We see this in the skin lightening products available on supermarket shelves, promising a fairer complexion within weeks. We also see it in the comments of the older generation, for whom the saturation of a person’s brown tones often defines their beauty. A generation that laments when a baby’s fresh skin deepens into the caramel hue of their heritage.
Colourism is so entrenched in the subcontinent that it drives inequality. As the bottom end of India’s caste system often worked jobs in the heat of the sun, darker skin became associated with a lower social status. By contrast, lighter skin is seen as the sign of higher castes and power. European colonialism reinforced this binary, and darker skinned people continue to face discrimination on that basis.
While skin colour is the main component of colourism, eye colour plays into the dynamics as anything that matches the perception of the western standard of beauty is idealised. That means that the features that make you look obviously South Asian – dark brown eyes, unibrows and darker skin, for example – are the polar opposites of what the same cultures perceive as desirable.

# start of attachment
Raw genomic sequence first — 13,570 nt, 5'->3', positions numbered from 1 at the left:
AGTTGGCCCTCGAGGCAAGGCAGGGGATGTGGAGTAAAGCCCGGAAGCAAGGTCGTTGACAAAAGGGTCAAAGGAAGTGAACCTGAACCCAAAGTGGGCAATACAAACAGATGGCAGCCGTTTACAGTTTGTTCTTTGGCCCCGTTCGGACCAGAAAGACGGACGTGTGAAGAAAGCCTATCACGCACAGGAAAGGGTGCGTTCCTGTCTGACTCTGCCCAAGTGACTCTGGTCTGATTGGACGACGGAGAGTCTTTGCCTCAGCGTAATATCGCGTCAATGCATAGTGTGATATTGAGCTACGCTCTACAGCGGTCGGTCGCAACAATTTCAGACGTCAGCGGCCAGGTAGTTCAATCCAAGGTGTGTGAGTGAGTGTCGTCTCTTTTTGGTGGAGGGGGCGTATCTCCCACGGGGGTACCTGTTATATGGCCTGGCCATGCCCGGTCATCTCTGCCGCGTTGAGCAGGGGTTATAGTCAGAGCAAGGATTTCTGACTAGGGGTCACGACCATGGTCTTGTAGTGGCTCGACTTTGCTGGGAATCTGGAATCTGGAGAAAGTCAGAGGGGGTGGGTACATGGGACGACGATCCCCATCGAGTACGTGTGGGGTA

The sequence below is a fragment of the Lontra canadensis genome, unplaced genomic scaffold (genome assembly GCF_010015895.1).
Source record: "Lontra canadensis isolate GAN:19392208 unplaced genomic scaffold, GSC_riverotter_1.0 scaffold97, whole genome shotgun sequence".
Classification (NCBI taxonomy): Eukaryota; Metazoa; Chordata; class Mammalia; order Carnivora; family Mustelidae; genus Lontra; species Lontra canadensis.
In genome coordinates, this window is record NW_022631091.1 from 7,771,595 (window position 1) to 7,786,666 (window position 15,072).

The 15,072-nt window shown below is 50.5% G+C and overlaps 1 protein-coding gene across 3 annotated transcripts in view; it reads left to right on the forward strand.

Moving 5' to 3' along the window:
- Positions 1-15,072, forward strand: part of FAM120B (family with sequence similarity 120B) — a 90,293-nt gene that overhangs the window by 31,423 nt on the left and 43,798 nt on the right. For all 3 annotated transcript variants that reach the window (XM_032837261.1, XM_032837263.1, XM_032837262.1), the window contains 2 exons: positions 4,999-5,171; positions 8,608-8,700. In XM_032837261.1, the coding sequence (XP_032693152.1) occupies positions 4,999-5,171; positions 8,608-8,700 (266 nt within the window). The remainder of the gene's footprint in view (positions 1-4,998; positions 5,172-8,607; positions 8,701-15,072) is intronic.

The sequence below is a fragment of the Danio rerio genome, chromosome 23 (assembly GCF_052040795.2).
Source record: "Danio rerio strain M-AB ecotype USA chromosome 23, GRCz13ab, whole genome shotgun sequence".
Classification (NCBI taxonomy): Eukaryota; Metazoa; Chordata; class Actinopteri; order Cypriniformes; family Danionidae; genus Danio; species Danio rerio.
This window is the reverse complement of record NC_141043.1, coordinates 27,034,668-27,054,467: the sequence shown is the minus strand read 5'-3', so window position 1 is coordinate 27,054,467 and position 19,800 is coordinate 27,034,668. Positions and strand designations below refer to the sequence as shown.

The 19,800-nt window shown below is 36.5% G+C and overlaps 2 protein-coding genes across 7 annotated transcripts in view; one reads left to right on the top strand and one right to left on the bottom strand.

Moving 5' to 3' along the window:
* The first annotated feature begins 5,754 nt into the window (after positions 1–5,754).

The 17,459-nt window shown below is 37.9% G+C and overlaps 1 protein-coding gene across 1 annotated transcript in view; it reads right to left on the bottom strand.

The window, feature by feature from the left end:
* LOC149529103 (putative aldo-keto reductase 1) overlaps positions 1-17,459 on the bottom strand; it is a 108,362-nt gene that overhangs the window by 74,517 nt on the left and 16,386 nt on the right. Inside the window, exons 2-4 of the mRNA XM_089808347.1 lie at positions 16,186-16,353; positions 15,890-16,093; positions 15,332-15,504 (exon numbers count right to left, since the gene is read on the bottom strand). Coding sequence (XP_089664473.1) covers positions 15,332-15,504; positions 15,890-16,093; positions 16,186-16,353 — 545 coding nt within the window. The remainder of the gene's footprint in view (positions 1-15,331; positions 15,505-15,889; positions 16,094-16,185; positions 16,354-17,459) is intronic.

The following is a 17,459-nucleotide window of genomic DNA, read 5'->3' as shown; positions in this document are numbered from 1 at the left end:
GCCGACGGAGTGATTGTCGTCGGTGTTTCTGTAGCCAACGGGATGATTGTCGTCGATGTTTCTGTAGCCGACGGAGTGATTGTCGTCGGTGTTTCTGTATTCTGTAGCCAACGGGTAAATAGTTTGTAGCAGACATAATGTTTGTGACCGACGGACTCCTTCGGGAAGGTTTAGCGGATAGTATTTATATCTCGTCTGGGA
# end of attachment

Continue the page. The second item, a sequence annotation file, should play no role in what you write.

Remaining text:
But it’s not a fixation exclusive to South Asia: that romanticisation of light eyes is prevalent across social media, too. Recently, the #prettyeyes hashtag took over my TikTok For You page, where users zoom into their eyes using the front facing camera and then transition into the higher quality back camera to highlight the intricacy of colours.
The hashtag, which has accumulated over 96.4 million views, features stunning combinations of blue and greens as the algorithm pushes the videos that more people liked to the top. But the rare videos featuring brown eyes are often captioned with a self-deprecating note that the result doesn’t match up to expectations, a disappointment I discovered when curiosity made me try the trend out for myself – and made me immediately delete the draft.
This trend isn’t the only one to idealise lighter eyes. Last year, teens were warned of the risk of blindness after a trend had them staring straight into the flashlight of their phones in the misguided hopes of watching their brown eyes turn blue.